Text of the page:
Lord of the Rings
by J.R.R. Tolkien

Tolkien originally wrote this novel as one book but his publisher wisely broke it into the trilogy we know today. The novel is an icon in the fantasy genre, and is rife with representations of Tolkien's Christianity - from Frodo's battle with the allure of evil the ring represents, Golom's surrender to that same evil, Samwise's loyalty to Frodo and their mission, to Gandalf's temptation by Sauron to join him in his evil plans for the world. All these point to Tolkien's faith and his desire to write a novel where Christian principles and faith "were implied rather than preached."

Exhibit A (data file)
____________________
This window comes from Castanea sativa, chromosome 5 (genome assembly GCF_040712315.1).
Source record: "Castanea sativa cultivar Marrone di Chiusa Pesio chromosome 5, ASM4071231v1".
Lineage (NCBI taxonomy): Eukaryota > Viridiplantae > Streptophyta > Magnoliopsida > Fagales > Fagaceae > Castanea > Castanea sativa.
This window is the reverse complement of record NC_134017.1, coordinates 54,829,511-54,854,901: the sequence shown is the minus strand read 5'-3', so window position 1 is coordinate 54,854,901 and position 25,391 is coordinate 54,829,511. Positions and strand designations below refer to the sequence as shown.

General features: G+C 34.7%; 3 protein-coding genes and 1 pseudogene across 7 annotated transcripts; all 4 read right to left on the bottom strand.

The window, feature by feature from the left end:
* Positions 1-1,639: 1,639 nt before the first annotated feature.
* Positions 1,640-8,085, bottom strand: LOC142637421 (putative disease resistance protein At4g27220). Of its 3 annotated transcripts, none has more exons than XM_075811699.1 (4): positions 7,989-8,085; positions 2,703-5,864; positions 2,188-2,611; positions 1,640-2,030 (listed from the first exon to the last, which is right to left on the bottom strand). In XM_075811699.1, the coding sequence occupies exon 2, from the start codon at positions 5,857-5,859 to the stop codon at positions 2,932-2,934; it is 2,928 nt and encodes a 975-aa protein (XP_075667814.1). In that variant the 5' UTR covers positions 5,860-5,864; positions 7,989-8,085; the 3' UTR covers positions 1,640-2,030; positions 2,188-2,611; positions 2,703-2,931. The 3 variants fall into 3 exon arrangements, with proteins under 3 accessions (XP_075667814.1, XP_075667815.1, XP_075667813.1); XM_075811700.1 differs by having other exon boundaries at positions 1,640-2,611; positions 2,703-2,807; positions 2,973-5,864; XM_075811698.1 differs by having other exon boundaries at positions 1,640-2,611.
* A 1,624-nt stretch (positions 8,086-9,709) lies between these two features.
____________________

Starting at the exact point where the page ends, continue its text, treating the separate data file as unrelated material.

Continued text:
What makes the novel so interesting is Tolkien created an entire history for this world, and it shows how well he was familiar with everything about the place when he started writing. Like any large novel (at 1,216 pages this definitely qualifies) it has areas where the pace slows, but on the whole it is well written and a great book to read.

If you enjoyed the movies, you should read the books, as Tolkien's writing does so much more than the movies show.

James Shelton
Reviewed by James Shelton